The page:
AML due diligence: Tracking the good, the bad before it turns ugly

As the ways and means of hiding dirty money rise, banks, MAS and law enforcement must keep up.

The United Nations Office on Drugs and Crime estimates that the global economy is losing $3-5 trillion every year to financial crime but only 1% of illegal gains are frozen or seized by the authorities.

Due to its important strategic location for transnational shipments, Singapore is becoming a clear target for criminals. The use of shell companies is on the rise as Singapore nationals are targeted by crime lords setting up fake businesses in order to launder dirty money. The city is also seeing an upsurge in money mules, with an ongoing police probe on 128 suspected individuals, some as young as 15 years old.

This concerning situation has prompted the Monetary Authority of Singapore to closely work with banks to proactively monitor shell companies that can be exploited for illegal financing. However, this is hindered by the use of legacy, disparate systems and fragmented and manual processes that do not provide enough essential visibility.

Bottomline Technologies, an innovative payment processing company, works closely with private and corporate banks who bear the brunt of illicit activities by providing a single unified view of customer and transaction activity through its suite of Fraud, AML and Sanctions solutions.

“Crime is converging. Nowadays, cyber criminals are also involved in fraud, money laundering, and illicit trafficking,” said James Richardson, Head of Market Development, Risk and Fraud at Bottomline. “Systems must be able to detect multiple risks at both a customer and transaction level. However, this is challenging when there is a lack of connectivity and communication—either between multiple systems or many standalone systems.”

He expressed that banks need to implement controls across the customer and payment lifecycle. For instance, banks can enhance their know your customer (KYC) controls to identify and verify the customer’s source of wealth or funds, verify beneficial owners, and perform checks against adverse media, watch lists, politically exposed persons (PEPs), and sanctions.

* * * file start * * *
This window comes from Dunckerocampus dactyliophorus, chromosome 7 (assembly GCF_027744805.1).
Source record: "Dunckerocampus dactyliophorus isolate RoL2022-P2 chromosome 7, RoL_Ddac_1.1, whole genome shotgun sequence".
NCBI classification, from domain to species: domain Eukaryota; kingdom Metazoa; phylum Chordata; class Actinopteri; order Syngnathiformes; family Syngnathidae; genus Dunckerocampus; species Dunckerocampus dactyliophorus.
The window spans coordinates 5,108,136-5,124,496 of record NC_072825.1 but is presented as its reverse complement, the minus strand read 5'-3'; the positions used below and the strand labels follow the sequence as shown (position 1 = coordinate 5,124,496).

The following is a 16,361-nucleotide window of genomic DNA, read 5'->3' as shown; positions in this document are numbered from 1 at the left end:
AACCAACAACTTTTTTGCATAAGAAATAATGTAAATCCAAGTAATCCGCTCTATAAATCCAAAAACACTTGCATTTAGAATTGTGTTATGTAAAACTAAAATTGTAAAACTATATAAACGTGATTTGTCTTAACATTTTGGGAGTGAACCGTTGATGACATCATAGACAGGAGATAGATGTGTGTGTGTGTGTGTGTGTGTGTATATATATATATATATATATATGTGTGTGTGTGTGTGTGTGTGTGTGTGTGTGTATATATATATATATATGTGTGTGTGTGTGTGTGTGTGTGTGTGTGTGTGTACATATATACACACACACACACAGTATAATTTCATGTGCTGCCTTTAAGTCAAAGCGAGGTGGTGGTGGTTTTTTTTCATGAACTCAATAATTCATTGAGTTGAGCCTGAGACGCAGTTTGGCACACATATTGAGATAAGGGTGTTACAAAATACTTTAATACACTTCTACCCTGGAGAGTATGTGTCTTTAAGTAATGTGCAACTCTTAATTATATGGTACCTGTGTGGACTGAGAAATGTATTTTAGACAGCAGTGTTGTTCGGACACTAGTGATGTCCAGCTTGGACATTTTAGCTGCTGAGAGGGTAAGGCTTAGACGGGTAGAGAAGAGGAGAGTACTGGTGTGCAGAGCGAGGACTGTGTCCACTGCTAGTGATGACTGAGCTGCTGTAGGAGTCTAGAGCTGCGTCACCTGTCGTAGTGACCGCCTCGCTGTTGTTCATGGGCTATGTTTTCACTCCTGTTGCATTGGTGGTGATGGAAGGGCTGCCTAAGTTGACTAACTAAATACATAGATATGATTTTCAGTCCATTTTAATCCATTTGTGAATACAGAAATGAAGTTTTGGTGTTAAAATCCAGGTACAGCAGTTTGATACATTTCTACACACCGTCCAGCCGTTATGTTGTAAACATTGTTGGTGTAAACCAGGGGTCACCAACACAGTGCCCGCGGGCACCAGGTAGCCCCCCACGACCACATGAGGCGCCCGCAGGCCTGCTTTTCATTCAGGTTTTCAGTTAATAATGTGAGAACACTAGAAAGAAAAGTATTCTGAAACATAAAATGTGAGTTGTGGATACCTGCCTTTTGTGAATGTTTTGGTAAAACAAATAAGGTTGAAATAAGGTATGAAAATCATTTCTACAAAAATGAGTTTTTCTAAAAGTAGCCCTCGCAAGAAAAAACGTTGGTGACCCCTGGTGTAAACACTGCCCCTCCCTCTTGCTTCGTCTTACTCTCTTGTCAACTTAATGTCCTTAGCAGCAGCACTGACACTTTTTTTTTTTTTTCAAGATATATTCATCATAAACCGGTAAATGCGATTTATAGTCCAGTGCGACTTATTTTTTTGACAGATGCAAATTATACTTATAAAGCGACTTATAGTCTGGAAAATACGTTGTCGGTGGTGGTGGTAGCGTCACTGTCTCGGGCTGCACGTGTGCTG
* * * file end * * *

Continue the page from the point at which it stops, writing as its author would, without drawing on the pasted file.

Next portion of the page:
At the same time, banks should be able to properly profile, screen and monitor the transactions that the customers are making; systems must be able to detect whether these transactions match the profile of a certain customer. What does a good versus a bad transaction look like? What is the quality of data in the transaction? Is the originator missing? Are dummy or meaningless terms used to disguise the beneficiary? Is the customer structuring the payment? Has a dormant account suddenly been activated? Is there a sanctions risk?

The type of careful scrutiny needed to answer these questions may seem like a job for law enforcement intelligence agencies, but through intelligent tools and technology, Bottomline is empowering its business clients to tackle financial crime.

In one instance, the company was approached by a private bank to consolidate their lines of defense and implement an end-to-end KYC, AML and Sanctions process that could identify customer and transaction risk.

“The customer consolidated three systems into one and used Bottomline across three lines of defense to proactively manage risks: front office, compliance and audit. In 12 months, the bank saw an improved customer experience while working collectively to reduce money laundering risks. Using a single system for KYC, AML and sanctions screening has helped to detect and mitigate financial crime risks,” explained Sukh.

As small and large banks make the due diligence of upgrading their outdated AML systems criminals continue to come up with new schemes to clear their proceeds, with some already gaining new ground by using virtual assets. Companies like Bottomline offer simple, smart and secure solutions that have become even more necessary as regulators look for all the help they can get to track these fraudsters and safeguard the economy.

Last year saw a former prime minister put on trial for allegedly receiving US$1b of laundered money into his account. In one of the region’s largest corporate scandals, US$4.5b from Malaysia’s state fund was siphoned through shell corporations in Saudi and Malaysia, and large corporate US banks and Swiss private banks in Singapore foreclosed by MAS.

Millions of dollars have already been returned, but authorities from Malaysia, Singapore and US are still searching for the infamous “Jho Low” who authorities say is in the middle of it all. Are you willing to risk your reputation for such persons of interest? That’s something only your AML system could answer.

Click here to read more about Bottomline AML & Sanctions and download the whitepaper, Navigating the Challenges Around AML & Sanctions.

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